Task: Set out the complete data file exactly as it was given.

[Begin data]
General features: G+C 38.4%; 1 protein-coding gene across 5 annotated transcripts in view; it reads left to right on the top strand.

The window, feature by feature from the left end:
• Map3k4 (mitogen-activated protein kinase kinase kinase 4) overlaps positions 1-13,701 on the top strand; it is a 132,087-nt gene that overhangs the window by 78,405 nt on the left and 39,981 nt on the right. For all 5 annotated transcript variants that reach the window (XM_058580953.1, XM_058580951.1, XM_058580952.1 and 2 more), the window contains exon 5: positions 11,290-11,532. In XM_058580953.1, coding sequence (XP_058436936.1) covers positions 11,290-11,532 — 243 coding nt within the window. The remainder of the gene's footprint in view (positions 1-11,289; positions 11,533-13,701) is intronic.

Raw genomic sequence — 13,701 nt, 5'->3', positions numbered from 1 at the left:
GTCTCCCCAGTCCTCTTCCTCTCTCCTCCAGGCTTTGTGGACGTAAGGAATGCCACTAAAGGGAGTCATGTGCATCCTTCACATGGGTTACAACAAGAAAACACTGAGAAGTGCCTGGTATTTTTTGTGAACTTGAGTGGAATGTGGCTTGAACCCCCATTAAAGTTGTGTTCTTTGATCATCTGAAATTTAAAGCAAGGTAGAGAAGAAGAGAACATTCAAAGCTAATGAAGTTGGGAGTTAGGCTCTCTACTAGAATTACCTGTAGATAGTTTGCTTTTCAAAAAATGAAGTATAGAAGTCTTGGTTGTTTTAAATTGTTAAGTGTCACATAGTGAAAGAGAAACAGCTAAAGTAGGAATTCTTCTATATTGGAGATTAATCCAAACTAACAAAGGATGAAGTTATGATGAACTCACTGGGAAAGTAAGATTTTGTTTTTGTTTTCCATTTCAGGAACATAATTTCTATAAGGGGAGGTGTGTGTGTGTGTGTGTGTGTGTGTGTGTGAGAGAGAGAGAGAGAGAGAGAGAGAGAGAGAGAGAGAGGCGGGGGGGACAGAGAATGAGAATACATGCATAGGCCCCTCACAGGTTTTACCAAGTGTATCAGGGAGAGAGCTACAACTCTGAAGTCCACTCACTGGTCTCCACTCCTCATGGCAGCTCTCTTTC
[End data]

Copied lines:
General features: G+C 38.4%; 1 protein-coding gene across 5 annotated transcripts in view; it reads left to right on the top strand.

The window, feature by feature from the left end:
• Map3k4 (mitogen-activated protein kinase kinase kinase 4) overlaps positions 1-13,701 on the top strand; it is a 132,087-nt gene that overhangs the window by 78,405 nt on the left and 39,981 nt on the right. For all 5 annotated transcript variants that reach the window (XM_058580953.1, XM_058580951.1, XM_058580952.1 and 2 more), the window contains exon 5: positions 11,290-11,532. In XM_058580953.1, coding sequence (XP_058436936.1) covers positions 11,290-11,532 — 243 coding nt within the window. The remainder of the gene's footprint in view (positions 1-11,289; positions 11,533-13,701) is intronic.

Raw genomic sequence — 13,701 nt, 5'->3', positions numbered from 1 at the left:
GTCTCCCCAGTCCTCTTCCTCTCTCCTCCAGGCTTTGTGGACGTAAGGAATGCCACTAAAGGGAGTCATGTGCATCCTTCACATGGGTTACAACAAGAAAACACTGAGAAGTGCCTGGTATTTTTTGTGAACTTGAGTGGAATGTGGCTTGAACCCCCATTAAAGTTGTGTTCTTTGATCATCTGAAATTTAAAGCAAGGTAGAGAAGAAGAGAACATTCAAAGCTAATGAAGTTGGGAGTTAGGCTCTCTACTAGAATTACCTGTAGATAGTTTGCTTTTCAAAAAATGAAGTATAGAAGTCTTGGTTGTTTTAAATTGTTAAGTGTCACATAGTGAAAGAGAAACAGCTAAAGTAGGAATTCTTCTATATTGGAGATTAATCCAAACTAACAAAGGATGAAGTTATGATGAACTCACTGGGAAAGTAAGATTTTGTTTTTGTTTTCCATTTCAGGAACATAATTTCTATAAGGGGAGGTGTGTGTGTGTGTGTGTGTGTGTGTGTGTGAGAGAGAGAGAGAGAGAGAGAGAGAGAGAGAGAGAGAGGCGGGGGGGACAGAGAATGAGAATACATGCATAGGCCCCTCACAGGTTTTACCAAGTGTATCAGGGAGAGAGCTACAACTCTGAAGTCCACTCACTGGTCTCCACTCCTCATGGCAGCTCTCTTTC